Note 7: It is very important you read and familiarize yourself with SCSIS Statement of Student Responsibilities (see Blackboard).


Note 8: You should devote at least 8 hours per week to prepare for this course – more may be needed depending on your rate of learning to sufficiently understand the course content and apply its principles as well as being successful achieving a meaningful grade.


Note 9: You are strongly encouraged to spend an appropriate length of time to research, develop, and implement the project and submit its deliverables in a timely manner; during the problem definition, scoping, design, development, and implementation process seek my help as well as the help of your mentor as needed to resolve any issue you may encounter. Your project should reflect thoughts and input of each person on the team; make sure that you thoroughly understand the project assignment; and you should build the service and product of the project based on sound theory and practical knowhow.


Note 10: Entrepreneurial Product Development Model[1]: The development of a new product is a nonlinear iterative process involving constant fine-tuning because of the many feedback loops. The fine-tuning is done to the technology, product, application, service, or process to the point of commercial readiness.  Roadblocks and speed-bumps include (1) fear of the unknown -- Is there something novel or patentable? (2) What is the level of demand and the adoption pattern? (3) No market knowledge – Is there a customer and a compelling need? (4) Launch strategy – License? Start a company? Be acquired? (5) Find the right application --Is there a potential source of funding for prototyping? (6) Difficulty of moving from laboratory to company.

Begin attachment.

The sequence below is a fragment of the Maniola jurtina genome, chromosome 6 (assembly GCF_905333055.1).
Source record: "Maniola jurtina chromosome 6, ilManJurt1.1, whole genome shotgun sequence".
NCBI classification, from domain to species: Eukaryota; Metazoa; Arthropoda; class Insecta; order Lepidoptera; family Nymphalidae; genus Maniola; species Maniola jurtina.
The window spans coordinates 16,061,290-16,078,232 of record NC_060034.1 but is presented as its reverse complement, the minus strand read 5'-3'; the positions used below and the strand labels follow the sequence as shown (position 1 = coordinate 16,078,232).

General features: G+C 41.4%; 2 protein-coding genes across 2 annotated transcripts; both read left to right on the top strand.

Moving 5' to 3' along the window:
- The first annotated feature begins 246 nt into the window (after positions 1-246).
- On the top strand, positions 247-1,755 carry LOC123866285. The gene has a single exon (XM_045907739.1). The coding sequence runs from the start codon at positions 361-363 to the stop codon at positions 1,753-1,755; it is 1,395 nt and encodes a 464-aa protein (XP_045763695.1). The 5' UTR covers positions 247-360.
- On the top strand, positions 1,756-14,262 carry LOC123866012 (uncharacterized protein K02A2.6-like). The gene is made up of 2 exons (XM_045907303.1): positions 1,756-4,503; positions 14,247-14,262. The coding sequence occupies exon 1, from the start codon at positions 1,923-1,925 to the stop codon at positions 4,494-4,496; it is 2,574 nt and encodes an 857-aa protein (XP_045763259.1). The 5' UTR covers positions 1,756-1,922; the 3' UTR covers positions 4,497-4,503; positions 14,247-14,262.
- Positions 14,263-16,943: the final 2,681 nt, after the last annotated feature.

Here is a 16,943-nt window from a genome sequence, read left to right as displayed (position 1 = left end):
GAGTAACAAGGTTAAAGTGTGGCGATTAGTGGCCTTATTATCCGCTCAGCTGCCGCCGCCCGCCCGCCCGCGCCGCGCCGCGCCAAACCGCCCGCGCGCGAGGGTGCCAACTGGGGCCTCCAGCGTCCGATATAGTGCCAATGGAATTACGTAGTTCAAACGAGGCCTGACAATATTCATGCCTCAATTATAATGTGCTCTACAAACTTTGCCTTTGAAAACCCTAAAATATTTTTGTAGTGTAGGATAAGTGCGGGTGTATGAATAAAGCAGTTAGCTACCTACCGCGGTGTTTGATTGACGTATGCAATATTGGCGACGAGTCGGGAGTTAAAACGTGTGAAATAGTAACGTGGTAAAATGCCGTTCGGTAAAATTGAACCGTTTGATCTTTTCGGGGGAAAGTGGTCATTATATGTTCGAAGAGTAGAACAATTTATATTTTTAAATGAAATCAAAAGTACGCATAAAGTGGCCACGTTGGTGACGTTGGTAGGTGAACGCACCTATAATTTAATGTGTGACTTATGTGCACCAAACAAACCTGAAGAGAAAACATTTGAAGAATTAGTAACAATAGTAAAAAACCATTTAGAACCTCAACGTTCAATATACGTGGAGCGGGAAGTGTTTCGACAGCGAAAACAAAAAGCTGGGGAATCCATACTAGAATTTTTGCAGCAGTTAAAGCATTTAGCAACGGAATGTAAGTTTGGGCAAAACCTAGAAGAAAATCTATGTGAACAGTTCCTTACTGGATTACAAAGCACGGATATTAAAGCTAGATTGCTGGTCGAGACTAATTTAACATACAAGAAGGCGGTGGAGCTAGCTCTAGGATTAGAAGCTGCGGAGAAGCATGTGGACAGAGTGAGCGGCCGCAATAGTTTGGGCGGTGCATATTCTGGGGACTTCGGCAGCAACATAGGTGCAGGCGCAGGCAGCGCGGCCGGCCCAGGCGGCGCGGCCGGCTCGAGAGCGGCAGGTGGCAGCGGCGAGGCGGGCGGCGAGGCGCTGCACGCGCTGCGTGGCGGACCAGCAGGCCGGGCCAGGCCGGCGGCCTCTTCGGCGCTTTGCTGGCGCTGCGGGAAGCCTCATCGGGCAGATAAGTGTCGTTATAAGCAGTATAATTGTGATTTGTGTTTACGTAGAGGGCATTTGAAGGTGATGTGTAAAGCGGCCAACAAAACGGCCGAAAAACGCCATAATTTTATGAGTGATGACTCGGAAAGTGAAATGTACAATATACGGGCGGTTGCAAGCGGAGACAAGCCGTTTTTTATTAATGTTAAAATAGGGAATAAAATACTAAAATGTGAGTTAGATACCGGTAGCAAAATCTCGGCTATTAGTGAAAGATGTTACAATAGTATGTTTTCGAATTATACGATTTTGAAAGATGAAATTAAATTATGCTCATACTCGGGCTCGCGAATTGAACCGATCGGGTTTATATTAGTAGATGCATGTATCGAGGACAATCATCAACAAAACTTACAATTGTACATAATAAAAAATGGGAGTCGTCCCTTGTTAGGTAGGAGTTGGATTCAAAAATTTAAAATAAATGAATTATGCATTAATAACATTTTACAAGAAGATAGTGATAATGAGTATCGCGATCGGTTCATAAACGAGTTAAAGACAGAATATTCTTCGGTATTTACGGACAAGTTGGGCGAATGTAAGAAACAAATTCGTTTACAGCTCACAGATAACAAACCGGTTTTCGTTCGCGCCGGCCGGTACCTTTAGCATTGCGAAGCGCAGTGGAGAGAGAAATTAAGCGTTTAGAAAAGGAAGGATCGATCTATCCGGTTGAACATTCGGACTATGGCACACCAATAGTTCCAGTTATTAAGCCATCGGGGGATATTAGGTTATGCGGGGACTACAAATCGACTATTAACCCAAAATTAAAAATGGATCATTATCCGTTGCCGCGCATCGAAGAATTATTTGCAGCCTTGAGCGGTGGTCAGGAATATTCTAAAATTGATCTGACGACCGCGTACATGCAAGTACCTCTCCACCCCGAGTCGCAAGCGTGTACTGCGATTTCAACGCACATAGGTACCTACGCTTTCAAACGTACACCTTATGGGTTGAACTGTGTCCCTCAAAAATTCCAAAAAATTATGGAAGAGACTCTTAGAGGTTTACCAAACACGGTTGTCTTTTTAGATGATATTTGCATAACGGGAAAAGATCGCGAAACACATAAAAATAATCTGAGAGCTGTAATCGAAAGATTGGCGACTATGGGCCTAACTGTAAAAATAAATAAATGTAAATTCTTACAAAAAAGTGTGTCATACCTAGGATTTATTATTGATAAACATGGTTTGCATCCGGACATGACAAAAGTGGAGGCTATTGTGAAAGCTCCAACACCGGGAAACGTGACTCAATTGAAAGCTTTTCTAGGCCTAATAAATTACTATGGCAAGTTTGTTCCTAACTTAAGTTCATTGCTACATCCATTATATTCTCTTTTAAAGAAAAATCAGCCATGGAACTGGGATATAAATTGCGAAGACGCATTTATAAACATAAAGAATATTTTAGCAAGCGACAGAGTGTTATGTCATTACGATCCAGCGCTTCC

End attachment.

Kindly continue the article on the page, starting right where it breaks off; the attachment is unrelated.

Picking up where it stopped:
New technology product development process

1.       Invention or discovery

2.       Initial concept

3.       Feasibility analysis and the business case

4.       Pre-development financial analysis

5.       Design and development of platform prototype

6.       Testing and validation

7.       Design and development of commercial application

8.       In-house product test and limited market test

9.       Pre-launch business plan






Dr. A. Joseph



163 Williams St., 2nd floor, room 231



212 346 1492


Office Hours:


Wednesday: 9:00am – 2:00pm





Grading Policy


Project (including prototype and Business Plan):



New Business Pitch:



Teamwork/class participation:

Journal (Due weeks: 3, 6, 9, & 12):

Collaboration and meetings with Mentors:



10% [9/20, 10/18, 11/8, & 12/6/2012]




[None other than the project]

In-class examinations:


5 project deliverables [9 points each – 9/20, 10/4, 10/25, 11/8, & 11/29/2012]

Final examination:



Team’s Average Performance [Bonus]:

Above 86%:

76% -- 86%:

65% -- 75%:

Below 65%:


0 -- 10%










Final Grade Determination


Above 92

90% -- 92%



87% -- 89%



83% -- 86%



80% -- 82%



77% -- 79%



70% -- 76%



65% -- 69%



60% -- 64%



Below 60%






Note: Grade is computed to the nearest whole number.



Note: SCSIS Student Responsibilities statement is attached to this syllabus.





Week #1-3

A.      Big Data: Meaning; relative difference; risks; structure; exploration, filtering, and integration with other data; an example of what web data reveals about customers (e.g., shopping behaviors, purchasing patterns and preferences,  and feedback behaviors); producing great analysis (analysis versus reporting, making analysis great, core versus advanced analytics, framing the problem correctly, statistical significance and inferences versus business importance).